At Munich, the rest of the Nodag crew piled into the Beerkeller. It was seven a.m. and snowing heavily. Andy and I didn’t drink much and wanted to get on. The last thing I needed at that time was a pint of beer. However, since the others were ‘old hands’ with several trips under their belts, we were reluctant to set off on our own. After Andy and I made a couple of forays into the pub, it was clear that they weren’t going anywhere. Andy and I were very frustrated to wait a day, but we bowed to their better judgement. ‘It’s snowing, come in and have a drink!’ We didn’t. In addition to the Nodag crew were ‘The Big Men’. This was a father and son who between them weighed about 50 stone and drove brown Volvos signwritten with ‘Bunnor Asian’. The father drove a roadtrain and the son had an artic I think. I met them several times in the coming months, at odd times, as you did with ‘overlanders’.
We eventually all set off together next morning. We were on East European permits, so headed for the Czech border. As we drove through West Germany, there were signposts with the American Forces Network radio station dial settings. It was good to hear CW McCall’s ‘Convoy’ for the first time and the DJ’s total bewilderment that Laurel and Hardy were at number one in the UK, with ‘On the trail of the lonesome pine.’ ‘What do they smoke over there?’ He asked.
The radio news also had the historic first commercial take off of Concorde, live. The Brits to Bahrain and the French to Rio. The good old Yanks were running a dog-in-the-manger campaign to keep us out of JFK, the obvious natural journey destination. I flew home on Concorde from Bahrain in 1979, just because I could.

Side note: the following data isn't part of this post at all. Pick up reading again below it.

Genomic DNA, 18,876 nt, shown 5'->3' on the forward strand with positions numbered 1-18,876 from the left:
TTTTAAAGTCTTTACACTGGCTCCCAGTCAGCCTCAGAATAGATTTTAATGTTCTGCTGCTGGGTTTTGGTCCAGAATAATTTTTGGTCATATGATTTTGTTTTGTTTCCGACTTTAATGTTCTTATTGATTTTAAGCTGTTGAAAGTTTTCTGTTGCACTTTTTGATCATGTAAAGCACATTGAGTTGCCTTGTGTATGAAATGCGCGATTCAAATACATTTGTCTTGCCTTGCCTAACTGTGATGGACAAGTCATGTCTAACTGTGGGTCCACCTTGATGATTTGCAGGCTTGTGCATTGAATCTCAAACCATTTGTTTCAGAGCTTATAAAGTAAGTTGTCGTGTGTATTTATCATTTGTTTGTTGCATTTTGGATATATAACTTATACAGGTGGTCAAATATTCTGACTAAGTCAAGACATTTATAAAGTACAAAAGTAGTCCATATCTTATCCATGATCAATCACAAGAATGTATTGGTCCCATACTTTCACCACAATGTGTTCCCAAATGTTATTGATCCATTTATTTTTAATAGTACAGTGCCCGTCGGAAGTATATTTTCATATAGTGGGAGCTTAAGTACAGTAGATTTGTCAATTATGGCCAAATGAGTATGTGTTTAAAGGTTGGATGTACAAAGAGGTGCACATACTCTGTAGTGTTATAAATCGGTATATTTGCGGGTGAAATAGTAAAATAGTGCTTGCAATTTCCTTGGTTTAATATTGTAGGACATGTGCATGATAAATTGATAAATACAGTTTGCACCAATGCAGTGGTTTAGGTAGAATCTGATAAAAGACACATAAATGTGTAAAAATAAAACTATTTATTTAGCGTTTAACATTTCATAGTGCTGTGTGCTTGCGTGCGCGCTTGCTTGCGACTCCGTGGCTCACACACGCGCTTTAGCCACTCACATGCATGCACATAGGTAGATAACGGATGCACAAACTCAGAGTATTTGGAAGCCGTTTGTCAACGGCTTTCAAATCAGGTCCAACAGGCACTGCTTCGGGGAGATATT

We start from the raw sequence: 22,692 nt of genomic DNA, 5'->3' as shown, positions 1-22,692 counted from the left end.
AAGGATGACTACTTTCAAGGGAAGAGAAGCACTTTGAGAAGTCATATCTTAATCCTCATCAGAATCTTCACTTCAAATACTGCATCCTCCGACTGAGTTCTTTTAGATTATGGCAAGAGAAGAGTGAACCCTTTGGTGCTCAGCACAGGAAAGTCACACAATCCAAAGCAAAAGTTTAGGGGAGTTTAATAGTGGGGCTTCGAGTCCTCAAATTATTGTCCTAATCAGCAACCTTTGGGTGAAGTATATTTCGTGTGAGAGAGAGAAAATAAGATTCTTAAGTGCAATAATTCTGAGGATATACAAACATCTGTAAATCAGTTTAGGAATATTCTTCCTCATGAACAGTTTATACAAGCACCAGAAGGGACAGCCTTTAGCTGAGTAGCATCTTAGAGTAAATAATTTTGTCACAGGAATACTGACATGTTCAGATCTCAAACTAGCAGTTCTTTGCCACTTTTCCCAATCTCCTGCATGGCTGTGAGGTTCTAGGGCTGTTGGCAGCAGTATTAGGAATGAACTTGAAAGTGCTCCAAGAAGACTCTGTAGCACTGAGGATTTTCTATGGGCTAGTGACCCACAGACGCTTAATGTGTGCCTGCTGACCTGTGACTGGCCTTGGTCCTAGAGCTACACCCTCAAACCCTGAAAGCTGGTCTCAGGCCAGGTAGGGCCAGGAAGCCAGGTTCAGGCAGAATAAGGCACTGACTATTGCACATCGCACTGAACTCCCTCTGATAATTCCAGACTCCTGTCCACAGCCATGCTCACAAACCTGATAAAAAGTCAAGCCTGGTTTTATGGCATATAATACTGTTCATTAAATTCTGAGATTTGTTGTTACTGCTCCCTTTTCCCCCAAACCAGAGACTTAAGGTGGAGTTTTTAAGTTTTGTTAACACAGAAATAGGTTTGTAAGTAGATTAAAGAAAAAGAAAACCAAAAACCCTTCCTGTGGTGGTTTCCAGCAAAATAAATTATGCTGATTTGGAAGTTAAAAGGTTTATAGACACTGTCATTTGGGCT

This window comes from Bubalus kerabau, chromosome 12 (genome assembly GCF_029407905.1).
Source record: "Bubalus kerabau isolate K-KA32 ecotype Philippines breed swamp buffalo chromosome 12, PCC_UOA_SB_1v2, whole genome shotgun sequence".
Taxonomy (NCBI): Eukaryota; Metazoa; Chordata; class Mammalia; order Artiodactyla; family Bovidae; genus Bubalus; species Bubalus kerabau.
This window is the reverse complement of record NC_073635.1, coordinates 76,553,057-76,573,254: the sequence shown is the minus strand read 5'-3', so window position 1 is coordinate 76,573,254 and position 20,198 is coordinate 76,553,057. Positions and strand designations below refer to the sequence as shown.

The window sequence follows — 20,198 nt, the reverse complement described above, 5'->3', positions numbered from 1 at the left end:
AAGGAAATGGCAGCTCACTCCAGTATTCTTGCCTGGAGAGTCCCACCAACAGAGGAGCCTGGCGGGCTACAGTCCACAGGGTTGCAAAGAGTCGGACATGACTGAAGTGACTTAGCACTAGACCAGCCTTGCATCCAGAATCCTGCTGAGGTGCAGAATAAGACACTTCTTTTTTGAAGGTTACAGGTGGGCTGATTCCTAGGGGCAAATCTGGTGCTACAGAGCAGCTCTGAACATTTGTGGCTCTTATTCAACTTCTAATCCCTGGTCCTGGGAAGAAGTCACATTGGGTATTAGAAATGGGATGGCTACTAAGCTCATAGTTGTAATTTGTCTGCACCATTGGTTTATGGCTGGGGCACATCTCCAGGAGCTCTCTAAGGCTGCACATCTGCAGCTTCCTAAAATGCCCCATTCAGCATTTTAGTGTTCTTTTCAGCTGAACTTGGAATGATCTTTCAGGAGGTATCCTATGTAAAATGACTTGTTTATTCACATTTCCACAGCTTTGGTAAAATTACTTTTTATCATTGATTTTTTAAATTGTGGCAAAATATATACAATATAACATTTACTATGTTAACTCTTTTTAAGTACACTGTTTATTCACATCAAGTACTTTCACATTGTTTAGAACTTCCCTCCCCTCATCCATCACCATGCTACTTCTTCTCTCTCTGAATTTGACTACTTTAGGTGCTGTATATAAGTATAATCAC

Because it was winter, it was dark by 5.00pm and because the weather was so bad, John Hallibone and the other old hands were packing up at 6.00p.m.- then of course heading for the pub. Andy and I had no spare money for pub meals or drinks – we ate in the cab, read our books and went to bed. In the mornings, the rest of the crew had hangovers and were reluctant to get going.
Europe was in the grip of icy winter. We had our first shower since the ferry at the National Hotel in Belgrade – we didn’t have a room, but they had a shower block in the parking area. There were no night heaters then, and I slept in my clothes, so we got pretty smelly!
I Googled Kapikule out of interest while writing this and see that it is a modern looking drive through border crossing now. It wasn’t in 1976, it was a sea of mud with hundreds of trucks parked up in each direction trying to get through. The sole purpose of this place was to extract as much money as possible from anyone wanting to cross. After we finally cleared and were getting back on to the road I had to pull over to allow someone in the opposite direction through. I got over just too far. The truck started to slide sideways down the slimy embankment. I stopped as I could feel the drive wheels jackknifing down the slope and the cab was at a nightmare angle. Luckily, Andy had a 30 foot length of thick wire rope and was able to pull me back onto the hard road again. By this time, my clothes and the inside of the cab were coated with thick brown mud.